DOE moves to avert Luzon power shortage

By Lenie Lectura & Butch Fernandez – August 4, 2016

from Business Mirror

The Department of Energy (DOE) and the Energy Regulatory Commission (ERC) have begun assessing the country’s power-supply situation, after a series of yellow- and red- alert status were raised in Luzon.

On Thursday, when the National Grid Corp. of the Philippines (NGCP) placed the Luzon grid on yellow-alert status anew, the DOE said it had started looking at all possible mechanisms that would ensure adequate and stable power supply necessary to sustain the country’s economic growth.

In particular, the DOE is assessing the practices of power-generation firms during incidents of sudden plant shutdown.

“The recent spate of yellow alert-status declaration by the NGCP prompted the DOE to assess whether there are enough measures or standards for power-generation companies to ensure their power plants are always in good condition and are able to meet their obligations to their respective customers,” the DOE said.

Mechanisms that are being studied by the agency include looking into the provision of replacement power for contracted capacities and the creation of technical-audit teams to assess the operations and contracts of generation companies (gencos) and distribution utilities (DUs), as well as strengthening the promotion of energy investments to augment the supply of electricity in the country.

“We are keen on improving the power-supply situation in the country. We will strengthen the policies and programs and we will work with the ERC to ensure that all standards are enforced to ascertain reliable, stable and reasonably priced electricity, because we cannot let the people suffer from power interruptions,” Energy Secretary Alfonso G. Cusi said.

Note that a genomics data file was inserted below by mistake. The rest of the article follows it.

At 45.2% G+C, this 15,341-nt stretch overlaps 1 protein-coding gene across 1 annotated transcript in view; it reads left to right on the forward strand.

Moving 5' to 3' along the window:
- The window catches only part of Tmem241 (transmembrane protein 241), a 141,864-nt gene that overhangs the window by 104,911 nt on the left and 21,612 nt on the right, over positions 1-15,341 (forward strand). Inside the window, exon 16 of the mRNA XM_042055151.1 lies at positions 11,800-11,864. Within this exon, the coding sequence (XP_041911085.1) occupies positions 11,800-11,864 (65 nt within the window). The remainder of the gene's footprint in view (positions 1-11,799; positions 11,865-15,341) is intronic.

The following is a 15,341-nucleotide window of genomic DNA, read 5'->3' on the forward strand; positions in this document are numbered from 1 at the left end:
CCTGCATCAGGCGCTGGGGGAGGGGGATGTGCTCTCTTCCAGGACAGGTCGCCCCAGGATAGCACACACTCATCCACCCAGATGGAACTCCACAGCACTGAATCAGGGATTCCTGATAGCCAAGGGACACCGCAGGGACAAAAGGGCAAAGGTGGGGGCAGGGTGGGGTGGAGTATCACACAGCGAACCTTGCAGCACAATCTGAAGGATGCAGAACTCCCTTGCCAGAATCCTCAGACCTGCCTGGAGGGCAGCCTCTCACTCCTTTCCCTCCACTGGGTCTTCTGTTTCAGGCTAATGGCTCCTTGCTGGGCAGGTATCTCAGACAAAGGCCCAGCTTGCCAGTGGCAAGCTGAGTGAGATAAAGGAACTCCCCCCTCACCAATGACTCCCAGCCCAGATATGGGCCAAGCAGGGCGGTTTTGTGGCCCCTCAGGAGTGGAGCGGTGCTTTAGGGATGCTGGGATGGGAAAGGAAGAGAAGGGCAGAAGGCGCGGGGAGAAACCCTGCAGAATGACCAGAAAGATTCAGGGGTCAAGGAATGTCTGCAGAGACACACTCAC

‘Price rigging’

The Senate Committee on Energy is poised to conduct a full-blown inquiry into alleged “price rigging” by power industry players following last weekend’s simultaneous shutdowns of six power plants in the Luzon grid, triggering massive spikes in electricity rates charged to millions of consumers.

Sen. Sherwin T. Gatchalian, committee chairman, said on Thursday  the panel’s probe was instigated by Senate Minority Leader Ralph G. Recto’s resolution, citing “possible collusion among industry insiders after the six plants, which provide more than 13 percent of the Luzon grid’s installed capacity, went offline for unscheduled maintenance at the same time.”

“What we want is to determine what really happened and come out with legislation to prevent this type of collusion [from] happening,” Gatchalian said.

He lamented that as a result, electricity prices in the Wholesale Electricity Spot Market (WESM) jumped to five times the normal rate, from an average of P4 per kilowatt-hour (kWh) over the last month to a whopping P20 per kWh on July 29 and 30.

Gatchalian added that senators also want to find out at the upcoming inquiry “if we have mechanisms to prevent collusion and to punish collusion, and that’s where the legislature will come in,” Gatchalian said.

At the same time, the senator affirmed his commitment to work with the Duterte administration in crafting a “forward-looking plan in pursuit of building a stable and efficient energy supply for the entire country.”

He explained that forecasting and planning are very important in the energy sector,” noting that “this is a long-term industry, and to build a plant takes years and years.”